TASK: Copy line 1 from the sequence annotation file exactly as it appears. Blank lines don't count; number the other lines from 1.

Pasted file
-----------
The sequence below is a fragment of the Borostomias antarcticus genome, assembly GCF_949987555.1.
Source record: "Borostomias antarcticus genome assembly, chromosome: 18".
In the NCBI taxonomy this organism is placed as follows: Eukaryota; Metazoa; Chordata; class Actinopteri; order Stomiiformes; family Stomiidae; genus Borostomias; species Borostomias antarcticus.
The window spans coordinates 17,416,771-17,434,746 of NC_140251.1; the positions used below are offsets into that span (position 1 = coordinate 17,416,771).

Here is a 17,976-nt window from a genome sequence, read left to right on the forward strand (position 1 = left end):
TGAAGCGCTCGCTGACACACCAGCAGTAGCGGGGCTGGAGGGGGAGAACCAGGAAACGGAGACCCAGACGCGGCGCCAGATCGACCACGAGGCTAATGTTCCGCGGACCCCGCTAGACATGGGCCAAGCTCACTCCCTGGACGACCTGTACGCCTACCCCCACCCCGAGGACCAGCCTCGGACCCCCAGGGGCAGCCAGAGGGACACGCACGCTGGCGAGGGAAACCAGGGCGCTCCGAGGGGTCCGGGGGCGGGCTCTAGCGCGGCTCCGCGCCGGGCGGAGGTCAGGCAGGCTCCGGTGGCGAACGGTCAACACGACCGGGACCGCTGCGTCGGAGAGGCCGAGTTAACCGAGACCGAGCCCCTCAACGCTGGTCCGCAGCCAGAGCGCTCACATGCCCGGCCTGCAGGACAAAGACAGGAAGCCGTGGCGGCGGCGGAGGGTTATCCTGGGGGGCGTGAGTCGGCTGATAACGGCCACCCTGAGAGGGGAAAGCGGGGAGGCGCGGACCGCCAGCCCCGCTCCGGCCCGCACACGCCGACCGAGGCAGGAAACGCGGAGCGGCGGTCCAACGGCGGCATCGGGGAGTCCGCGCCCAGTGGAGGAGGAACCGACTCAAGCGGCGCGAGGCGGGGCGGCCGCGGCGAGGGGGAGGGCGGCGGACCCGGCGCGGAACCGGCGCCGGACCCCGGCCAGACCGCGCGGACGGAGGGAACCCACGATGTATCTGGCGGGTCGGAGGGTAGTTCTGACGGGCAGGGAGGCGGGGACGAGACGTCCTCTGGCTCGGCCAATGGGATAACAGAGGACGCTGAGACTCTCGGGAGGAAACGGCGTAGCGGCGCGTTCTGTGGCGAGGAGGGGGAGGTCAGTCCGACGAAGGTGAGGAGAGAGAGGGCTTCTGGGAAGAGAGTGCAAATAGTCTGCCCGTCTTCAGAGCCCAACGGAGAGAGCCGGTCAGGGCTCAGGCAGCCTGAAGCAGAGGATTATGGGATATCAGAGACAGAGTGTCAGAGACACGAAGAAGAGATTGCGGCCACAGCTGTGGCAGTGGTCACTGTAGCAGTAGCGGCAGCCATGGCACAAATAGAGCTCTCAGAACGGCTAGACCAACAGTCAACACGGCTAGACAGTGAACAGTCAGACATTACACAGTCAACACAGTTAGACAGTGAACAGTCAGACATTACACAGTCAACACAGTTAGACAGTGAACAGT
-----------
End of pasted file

The sequence below is a fragment of the Borostomias antarcticus genome, assembly GCF_949987555.1.